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Top Tips

  • Base your meals on starchy foods
    • Carbohydrates are the most important source of energy, especially during intense exercise. Starchy foods should make up around half of the foods you eat (e.g. pasta, bread, potatoes and rice). Choose wholegrain varieties when possible (e.g. wholemeal bread instead of white bread; porridge instead of corn flakes), as they contain more fibre which can help you feel fuller for longer.
  • Eat at least two portions of fish per week, including one of oily fish
    • Oily fish (e.g. mackerel, salmon, trout, sardines, kippers, pilchards) are good sources of essential omega 3 fatty acids and vitamin D.
  • Cut down on saturated fat and sugars
    • Fats are an important part of the diet, however saturated fat is considered less healthy because it raises the blood cholesterol level. Saturated fats are found in foods like lard, butter, fatty meat, full fat dairy products, pastries, cakes and biscuits.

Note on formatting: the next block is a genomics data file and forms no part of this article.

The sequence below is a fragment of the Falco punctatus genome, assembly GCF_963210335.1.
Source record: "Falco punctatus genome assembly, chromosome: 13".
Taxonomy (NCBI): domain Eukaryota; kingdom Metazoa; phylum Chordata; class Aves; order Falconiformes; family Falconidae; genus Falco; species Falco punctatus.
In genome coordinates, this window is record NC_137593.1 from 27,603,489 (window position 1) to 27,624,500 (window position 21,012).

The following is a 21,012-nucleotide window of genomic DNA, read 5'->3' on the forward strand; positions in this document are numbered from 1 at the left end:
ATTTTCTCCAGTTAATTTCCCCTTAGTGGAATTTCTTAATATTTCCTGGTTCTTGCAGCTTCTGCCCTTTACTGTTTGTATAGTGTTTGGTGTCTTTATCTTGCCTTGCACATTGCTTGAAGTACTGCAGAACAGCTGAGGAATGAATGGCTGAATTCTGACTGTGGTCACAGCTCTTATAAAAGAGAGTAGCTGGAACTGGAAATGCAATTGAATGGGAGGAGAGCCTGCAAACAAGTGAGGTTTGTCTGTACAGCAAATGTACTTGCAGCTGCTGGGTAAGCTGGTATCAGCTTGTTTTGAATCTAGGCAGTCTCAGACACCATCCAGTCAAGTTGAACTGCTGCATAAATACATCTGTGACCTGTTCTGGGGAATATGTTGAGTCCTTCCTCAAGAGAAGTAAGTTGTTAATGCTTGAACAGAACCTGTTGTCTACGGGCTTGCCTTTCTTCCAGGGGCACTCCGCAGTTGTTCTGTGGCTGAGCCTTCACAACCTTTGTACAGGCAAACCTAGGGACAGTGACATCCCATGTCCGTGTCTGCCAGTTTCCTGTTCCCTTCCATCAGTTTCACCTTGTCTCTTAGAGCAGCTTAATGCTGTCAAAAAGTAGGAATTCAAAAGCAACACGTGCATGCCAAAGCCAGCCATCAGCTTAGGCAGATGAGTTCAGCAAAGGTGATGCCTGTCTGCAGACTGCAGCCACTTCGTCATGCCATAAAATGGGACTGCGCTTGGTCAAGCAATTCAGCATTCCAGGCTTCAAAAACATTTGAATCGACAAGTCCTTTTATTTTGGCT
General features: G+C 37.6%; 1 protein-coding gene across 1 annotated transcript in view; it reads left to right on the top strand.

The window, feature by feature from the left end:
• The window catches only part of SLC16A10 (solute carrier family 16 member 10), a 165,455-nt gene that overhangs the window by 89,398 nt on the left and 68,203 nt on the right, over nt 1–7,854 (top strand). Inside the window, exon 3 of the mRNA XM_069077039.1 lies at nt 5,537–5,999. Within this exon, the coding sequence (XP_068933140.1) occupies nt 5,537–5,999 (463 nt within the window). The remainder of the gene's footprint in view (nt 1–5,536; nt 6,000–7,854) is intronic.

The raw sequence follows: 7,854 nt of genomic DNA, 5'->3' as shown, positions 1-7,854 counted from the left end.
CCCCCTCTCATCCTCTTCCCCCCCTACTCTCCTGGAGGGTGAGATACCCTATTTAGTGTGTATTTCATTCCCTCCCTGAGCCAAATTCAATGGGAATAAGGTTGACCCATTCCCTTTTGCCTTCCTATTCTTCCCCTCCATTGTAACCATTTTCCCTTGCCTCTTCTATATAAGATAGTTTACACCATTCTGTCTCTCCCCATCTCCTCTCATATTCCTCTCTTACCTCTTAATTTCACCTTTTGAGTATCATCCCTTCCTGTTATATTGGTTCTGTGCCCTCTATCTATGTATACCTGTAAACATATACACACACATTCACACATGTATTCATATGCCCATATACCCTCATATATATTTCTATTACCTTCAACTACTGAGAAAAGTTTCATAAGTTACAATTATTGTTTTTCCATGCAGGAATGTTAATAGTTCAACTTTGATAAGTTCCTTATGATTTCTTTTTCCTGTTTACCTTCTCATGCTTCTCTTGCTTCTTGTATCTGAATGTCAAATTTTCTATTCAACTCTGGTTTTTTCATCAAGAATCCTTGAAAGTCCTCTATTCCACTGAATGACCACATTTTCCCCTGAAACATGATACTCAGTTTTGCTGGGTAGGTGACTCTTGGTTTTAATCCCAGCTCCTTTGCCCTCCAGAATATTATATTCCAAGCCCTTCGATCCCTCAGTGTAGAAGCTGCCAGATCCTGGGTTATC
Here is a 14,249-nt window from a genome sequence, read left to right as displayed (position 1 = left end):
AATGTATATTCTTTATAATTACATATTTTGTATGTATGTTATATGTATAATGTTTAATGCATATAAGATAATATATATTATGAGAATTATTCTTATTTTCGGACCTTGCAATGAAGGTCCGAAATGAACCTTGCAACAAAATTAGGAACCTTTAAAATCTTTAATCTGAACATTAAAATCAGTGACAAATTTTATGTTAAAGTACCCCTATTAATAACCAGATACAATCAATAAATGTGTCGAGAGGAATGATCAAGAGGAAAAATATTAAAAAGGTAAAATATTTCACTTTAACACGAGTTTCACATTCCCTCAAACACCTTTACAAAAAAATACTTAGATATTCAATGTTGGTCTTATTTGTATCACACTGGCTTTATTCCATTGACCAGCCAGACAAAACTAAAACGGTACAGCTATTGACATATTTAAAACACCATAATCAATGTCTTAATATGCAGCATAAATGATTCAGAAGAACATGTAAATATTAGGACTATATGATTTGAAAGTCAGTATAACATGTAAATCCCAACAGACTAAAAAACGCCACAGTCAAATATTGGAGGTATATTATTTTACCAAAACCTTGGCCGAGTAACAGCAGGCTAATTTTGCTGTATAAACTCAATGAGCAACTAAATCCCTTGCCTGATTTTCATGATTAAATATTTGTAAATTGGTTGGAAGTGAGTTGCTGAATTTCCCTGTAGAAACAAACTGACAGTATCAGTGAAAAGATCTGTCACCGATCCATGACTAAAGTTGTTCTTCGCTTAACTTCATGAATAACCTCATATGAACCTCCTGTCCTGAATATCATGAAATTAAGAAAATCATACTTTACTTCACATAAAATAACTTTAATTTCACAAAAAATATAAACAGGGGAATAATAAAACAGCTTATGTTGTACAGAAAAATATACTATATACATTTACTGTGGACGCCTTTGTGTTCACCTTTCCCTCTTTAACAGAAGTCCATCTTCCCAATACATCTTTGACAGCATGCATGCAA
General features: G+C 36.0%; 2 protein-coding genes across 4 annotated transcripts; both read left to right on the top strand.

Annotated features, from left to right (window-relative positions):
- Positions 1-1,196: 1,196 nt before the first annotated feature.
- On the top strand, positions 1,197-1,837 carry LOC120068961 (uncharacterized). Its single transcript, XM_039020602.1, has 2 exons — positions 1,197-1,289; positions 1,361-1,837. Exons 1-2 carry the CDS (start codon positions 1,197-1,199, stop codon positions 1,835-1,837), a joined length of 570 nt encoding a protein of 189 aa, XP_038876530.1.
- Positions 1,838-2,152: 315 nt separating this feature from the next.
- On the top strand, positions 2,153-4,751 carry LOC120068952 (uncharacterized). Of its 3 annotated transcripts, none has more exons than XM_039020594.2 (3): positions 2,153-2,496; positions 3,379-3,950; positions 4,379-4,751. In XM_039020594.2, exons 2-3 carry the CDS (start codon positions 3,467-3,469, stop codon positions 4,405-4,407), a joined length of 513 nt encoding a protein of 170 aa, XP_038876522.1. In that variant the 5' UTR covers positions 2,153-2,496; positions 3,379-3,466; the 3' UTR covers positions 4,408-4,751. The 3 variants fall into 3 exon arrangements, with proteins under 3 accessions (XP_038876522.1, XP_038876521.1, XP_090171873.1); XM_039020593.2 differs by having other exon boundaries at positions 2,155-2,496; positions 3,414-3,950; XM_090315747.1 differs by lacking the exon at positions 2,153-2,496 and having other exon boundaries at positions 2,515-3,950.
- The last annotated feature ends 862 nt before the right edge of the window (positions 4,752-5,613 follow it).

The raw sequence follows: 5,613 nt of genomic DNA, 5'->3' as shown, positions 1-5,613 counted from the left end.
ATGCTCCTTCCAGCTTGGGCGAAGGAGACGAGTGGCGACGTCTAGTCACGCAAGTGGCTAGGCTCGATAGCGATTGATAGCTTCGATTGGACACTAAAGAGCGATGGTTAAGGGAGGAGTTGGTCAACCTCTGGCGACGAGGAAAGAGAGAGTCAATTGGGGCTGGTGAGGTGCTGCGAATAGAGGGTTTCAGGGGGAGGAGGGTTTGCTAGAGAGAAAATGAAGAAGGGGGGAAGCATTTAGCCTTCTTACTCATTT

• Eat less salt, no more than 6 g (1 tsp) per day
    • Eating too much salt increases the risk of high blood pressure which puts you at risk of other health problems.
  • Do not skip meals, particularly breakfast
    • Skipping meals is an unhealthy way to lose weight and means you may have low energy, increased hunger and less concentration and focus during the day.
  • Eat 2 to 3 portions of lean protein a day
    • Proteins are needed by the body for growth, development and repair. You should consume a portion of protein at each meal. Eating more protein than you need will not increase muscle mass or improve performance.
  • Eat soon after exercise
    • This is the best time to refuel muscle energy stores, and will prevent fatigue from building up over successive training sessions and days.
  • Avoid dietary supplements
    • Proteins are needed by the body for growth, development and repair. You should consume a portion of protein at each meal. Eating more protein than you need will not increase muscle mass or improve performance.